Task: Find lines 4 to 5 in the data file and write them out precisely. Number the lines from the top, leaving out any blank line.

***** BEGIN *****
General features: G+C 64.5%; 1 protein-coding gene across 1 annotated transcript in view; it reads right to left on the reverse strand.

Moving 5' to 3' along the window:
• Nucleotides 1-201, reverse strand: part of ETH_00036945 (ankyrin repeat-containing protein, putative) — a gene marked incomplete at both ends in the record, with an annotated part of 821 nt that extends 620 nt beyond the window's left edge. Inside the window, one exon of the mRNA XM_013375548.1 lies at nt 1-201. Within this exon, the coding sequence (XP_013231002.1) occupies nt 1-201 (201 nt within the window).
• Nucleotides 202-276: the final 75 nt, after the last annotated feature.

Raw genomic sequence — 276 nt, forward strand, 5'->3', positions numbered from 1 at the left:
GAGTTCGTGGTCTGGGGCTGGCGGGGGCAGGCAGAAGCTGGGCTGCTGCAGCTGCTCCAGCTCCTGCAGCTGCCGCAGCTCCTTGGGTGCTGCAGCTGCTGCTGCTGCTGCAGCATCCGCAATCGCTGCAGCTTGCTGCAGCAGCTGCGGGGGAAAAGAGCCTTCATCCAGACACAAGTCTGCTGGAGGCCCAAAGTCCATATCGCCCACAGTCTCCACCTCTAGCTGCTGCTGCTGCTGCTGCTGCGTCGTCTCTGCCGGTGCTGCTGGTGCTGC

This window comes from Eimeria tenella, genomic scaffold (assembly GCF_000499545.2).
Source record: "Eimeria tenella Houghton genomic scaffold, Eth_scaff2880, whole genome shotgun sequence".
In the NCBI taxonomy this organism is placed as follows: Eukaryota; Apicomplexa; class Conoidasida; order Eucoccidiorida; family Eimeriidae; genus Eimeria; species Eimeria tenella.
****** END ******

• Nucleotides 202-276: the final 75 nt, after the last annotated feature.

Raw genomic sequence — 276 nt, forward strand, 5'->3', positions numbered from 1 at the left: